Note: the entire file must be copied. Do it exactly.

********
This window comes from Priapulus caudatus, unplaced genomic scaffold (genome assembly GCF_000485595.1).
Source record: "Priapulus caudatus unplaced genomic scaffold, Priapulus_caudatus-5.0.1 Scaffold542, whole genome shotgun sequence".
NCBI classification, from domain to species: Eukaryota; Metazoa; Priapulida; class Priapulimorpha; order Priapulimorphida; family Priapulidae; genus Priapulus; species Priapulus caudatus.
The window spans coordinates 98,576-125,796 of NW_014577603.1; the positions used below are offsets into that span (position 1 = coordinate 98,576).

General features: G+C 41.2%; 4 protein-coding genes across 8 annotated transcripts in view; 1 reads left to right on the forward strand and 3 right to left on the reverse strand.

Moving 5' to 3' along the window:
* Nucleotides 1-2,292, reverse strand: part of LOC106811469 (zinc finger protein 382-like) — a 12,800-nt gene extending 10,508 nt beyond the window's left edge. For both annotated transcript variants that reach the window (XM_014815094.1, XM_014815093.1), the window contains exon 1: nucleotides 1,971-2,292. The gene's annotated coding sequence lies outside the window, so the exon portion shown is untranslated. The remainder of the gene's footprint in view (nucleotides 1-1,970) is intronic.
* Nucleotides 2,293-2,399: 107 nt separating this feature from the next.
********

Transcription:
This window comes from Priapulus caudatus, unplaced genomic scaffold (genome assembly GCF_000485595.1).
Source record: "Priapulus caudatus unplaced genomic scaffold, Priapulus_caudatus-5.0.1 Scaffold542, whole genome shotgun sequence".
NCBI classification, from domain to species: Eukaryota; Metazoa; Priapulida; class Priapulimorpha; order Priapulimorphida; family Priapulidae; genus Priapulus; species Priapulus caudatus.
The window spans coordinates 98,576-125,796 of NW_014577603.1; the positions used below are offsets into that span (position 1 = coordinate 98,576).

General features: G+C 41.2%; 4 protein-coding genes across 8 annotated transcripts in view; 1 reads left to right on the forward strand and 3 right to left on the reverse strand.

Moving 5' to 3' along the window:
* Nucleotides 1-2,292, reverse strand: part of LOC106811469 (zinc finger protein 382-like) — a 12,800-nt gene extending 10,508 nt beyond the window's left edge. For both annotated transcript variants that reach the window (XM_014815094.1, XM_014815093.1), the window contains exon 1: nucleotides 1,971-2,292. The gene's annotated coding sequence lies outside the window, so the exon portion shown is untranslated. The remainder of the gene's footprint in view (nucleotides 1-1,970) is intronic.
* Nucleotides 2,293-2,399: 107 nt separating this feature from the next.